OK, if you read this blog you know that I love moments when medical or science dogma blows up. So I love that scientists recently found that what we thought we knew about DNA is wrong. They had me at helix. Let me explain.
DNA stands for deoxyribonucleic acid, and as I’ve explained before, it is the blueprint for life with each person having his or her own dedicated DNA sequence. In other words, unless you have an identical twin, your DNA doesn’t match anyone else’s. Recently, it’s also been discovered that even twins have slight differences in their DNA.
DNA has another function, heredity. It houses our genetic information passed down to us via chromosomes (the x-shaped structures in which DNA is packaged) from both of our parents. We get 23 chromosomes from Dad and 23 from Mom, which pair up to give us our own set of 23 chromosomes. These chromosomes live in each of our cells and carry the genetic code that determines everything from our physical appearance to our risks of hereditary diseases.
If I can take you back to science class for a moment, you might recall the double-helix DNA structure. In science we learned that a single DNA molecule looks a bit like a spiral-shaped ladder with the rungs consisting of pairs of chemical bases (adenine, thymine, cytosine, and guanine) and the side rails consisting of sugar and phosphate molecules. When our cells divide, an exact copy of our DNA is created. However, a new study has just made a fascinating discovery: a new DNA structure that we never learned about in science class. Let’s review.
Before the new study, researchers had been aware of the existence of this new DNA structure for a couple of decades; however, it had only been seen in vitro, or outside of living cells, in a lab environment. In the newest study, however, the significant finding was that this new DNA structure named intercalated motif (i-motif) was found inside living human cells, not just in artificial conditions in a lab environment.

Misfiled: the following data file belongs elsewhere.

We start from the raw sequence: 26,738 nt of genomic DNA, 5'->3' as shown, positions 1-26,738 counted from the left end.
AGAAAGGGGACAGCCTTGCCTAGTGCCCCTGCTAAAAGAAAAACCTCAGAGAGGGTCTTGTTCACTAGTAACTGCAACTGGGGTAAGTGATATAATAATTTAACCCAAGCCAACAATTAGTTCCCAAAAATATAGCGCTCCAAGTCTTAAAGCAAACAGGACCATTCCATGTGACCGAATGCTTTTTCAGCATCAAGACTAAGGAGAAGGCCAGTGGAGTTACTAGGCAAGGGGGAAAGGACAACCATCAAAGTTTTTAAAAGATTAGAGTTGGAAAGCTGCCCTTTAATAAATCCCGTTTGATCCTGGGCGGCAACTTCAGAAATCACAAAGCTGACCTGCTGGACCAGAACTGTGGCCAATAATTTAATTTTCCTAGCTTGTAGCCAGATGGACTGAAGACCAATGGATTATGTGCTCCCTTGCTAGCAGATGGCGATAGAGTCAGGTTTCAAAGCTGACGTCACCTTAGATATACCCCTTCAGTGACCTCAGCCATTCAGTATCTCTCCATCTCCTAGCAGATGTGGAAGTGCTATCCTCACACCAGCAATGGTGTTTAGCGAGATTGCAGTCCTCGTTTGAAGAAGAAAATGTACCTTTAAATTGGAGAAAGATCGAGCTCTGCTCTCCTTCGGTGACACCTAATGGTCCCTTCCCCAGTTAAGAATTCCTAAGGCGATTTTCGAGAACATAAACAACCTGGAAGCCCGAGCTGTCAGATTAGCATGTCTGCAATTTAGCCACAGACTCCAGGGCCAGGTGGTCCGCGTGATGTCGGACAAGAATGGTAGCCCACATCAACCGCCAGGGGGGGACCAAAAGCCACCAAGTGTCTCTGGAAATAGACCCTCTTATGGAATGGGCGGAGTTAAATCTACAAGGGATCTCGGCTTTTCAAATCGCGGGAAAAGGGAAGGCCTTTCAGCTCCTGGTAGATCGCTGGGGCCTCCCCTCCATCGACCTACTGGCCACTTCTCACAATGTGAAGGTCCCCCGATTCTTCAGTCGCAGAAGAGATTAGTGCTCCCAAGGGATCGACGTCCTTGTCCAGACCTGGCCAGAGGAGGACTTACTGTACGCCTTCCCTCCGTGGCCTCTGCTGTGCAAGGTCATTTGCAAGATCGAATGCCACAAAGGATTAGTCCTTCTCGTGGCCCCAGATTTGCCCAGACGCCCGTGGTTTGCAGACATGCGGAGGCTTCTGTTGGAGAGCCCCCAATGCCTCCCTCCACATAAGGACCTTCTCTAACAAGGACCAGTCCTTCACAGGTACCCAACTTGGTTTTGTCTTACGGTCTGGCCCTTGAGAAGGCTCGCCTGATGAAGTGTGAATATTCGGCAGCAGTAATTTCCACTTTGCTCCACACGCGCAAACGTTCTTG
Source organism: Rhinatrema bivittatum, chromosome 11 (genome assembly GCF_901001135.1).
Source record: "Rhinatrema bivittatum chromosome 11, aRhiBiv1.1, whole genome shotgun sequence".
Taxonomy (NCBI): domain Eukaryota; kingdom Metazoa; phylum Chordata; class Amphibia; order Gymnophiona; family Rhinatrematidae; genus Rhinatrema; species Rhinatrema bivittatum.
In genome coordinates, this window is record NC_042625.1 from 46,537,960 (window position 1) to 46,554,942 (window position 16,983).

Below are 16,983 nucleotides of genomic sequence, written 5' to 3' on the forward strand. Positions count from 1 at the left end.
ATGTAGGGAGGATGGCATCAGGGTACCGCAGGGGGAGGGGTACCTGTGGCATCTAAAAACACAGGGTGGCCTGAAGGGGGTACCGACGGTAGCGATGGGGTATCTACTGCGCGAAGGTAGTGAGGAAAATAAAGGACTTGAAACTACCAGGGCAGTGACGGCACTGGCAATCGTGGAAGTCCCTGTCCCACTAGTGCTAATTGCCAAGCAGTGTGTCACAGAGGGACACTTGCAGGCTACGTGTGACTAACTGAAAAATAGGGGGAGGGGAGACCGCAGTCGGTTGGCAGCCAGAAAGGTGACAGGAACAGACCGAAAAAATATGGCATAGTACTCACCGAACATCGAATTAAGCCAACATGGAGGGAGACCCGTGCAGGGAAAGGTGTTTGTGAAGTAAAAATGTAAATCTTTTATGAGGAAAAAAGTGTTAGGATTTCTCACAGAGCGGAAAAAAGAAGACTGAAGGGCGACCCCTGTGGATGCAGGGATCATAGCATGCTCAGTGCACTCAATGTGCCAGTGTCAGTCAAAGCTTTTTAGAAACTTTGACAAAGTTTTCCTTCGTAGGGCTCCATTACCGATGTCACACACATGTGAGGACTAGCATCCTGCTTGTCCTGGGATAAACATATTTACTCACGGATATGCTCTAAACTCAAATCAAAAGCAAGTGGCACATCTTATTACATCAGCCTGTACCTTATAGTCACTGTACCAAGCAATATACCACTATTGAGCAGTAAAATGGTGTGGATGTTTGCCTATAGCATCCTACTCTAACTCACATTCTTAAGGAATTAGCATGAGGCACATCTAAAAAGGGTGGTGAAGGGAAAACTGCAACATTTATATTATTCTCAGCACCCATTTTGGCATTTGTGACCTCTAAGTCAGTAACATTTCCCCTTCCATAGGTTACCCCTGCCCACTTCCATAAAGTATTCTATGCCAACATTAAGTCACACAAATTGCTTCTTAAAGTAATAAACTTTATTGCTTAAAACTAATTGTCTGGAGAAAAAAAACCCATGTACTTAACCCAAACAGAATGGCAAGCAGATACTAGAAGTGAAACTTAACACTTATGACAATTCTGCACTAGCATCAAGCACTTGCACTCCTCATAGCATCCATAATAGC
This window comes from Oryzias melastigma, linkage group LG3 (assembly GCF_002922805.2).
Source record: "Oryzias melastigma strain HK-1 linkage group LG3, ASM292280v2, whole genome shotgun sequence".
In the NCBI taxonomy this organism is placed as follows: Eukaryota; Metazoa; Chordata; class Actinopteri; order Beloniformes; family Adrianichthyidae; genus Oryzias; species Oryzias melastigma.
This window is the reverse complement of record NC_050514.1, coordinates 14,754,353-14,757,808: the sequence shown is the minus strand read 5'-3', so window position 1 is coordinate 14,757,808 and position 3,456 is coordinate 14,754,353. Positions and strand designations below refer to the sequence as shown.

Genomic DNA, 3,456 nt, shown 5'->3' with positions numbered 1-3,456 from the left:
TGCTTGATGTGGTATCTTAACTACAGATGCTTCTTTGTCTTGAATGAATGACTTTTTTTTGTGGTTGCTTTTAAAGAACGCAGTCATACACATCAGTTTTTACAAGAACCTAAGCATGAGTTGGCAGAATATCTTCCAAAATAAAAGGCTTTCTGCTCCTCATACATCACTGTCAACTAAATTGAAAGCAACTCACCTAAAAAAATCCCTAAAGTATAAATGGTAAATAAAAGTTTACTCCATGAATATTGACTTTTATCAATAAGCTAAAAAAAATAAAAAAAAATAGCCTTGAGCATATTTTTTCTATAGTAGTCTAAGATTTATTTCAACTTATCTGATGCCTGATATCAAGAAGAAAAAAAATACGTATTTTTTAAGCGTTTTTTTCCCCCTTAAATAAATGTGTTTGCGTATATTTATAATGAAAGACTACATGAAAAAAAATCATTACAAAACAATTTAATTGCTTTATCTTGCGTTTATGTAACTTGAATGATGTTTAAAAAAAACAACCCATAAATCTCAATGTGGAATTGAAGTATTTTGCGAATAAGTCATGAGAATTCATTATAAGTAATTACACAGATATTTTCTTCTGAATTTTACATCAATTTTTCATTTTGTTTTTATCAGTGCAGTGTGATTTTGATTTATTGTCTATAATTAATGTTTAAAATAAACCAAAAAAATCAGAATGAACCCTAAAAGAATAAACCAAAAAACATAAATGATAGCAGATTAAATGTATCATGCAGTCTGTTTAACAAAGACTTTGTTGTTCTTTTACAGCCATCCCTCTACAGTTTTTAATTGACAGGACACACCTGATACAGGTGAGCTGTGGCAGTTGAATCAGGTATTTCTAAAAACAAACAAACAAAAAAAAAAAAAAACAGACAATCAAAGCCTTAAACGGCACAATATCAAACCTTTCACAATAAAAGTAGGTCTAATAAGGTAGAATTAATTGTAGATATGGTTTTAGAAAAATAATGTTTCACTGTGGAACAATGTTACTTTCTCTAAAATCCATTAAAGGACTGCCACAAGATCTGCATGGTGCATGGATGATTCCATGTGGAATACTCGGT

Visually described by one of the scientists as a “four-stranded knot,” the i-motif DNA structures appear to be transient, coming and going as the cell needs. Also, in the traditional double-helix structure, cytosine, for example, binds to guanine when the chemical bases from the two strands pair up; however, in the i-motif, cytosines on the same strand will bind to each other.
Finding a totally different DNA structure in living human cells means that the chances of eventually finding alien life just got that much bigger. Why? Life as we know it had depended on one narrow type of molecules arranging in a very specific pattern. Now it turns out that the way these molecules arrange isn’t as important as we thought. Hence, other combinations and permutations may be compatible with life.
While DNA in some form has been studied for well over a century (in the late 1800s, it was called nuclein), it wasn’t until the 1950s that the DNA structure we are all so familiar with, the double helix, was identified. And it’s only over the last couple of decades that DNA has become so critical to everything from crime solving to testing for genetic diseases to everything in between and beyond as DNA research now seems to progress at a rapid speed.
I recently covered a study that found that while we may be created with a genetic DNA blueprint, environmental factors can alter our gene expressions, making us a product of both our genetics and our environment. An example of this is found in another study that concluded that the acetaldehyde in alcohol (an environmental element) can actually break the DNA in stem cells, and if the body does a poor repair job on the cell, this can lead to gene mutations that can increase the risk for cancer.
On the other hand, the genetic code carried in our DNA may benefit from positive influences as well. For example, one study found that our genes evolve to protect us from genetic variations and mutations thereby reducing or even eventually eliminating certain diseases.
The upshot? A four stranded knot? I love this study! Why? It just blew out of the water this idea we all had about the elegance and specialness of our DNA. Turns out that nature has a sense of humor!
About the Author
Christopher J. Centeno, M.D. is an international expert and specialist in regenerative medicine and the clinical use of mesenchymal stem cells in orthopedics. He is board certified in physical medicine as well as rehabilitation and in pain management through The American Board of Physical Medicine and Rehabilitation.…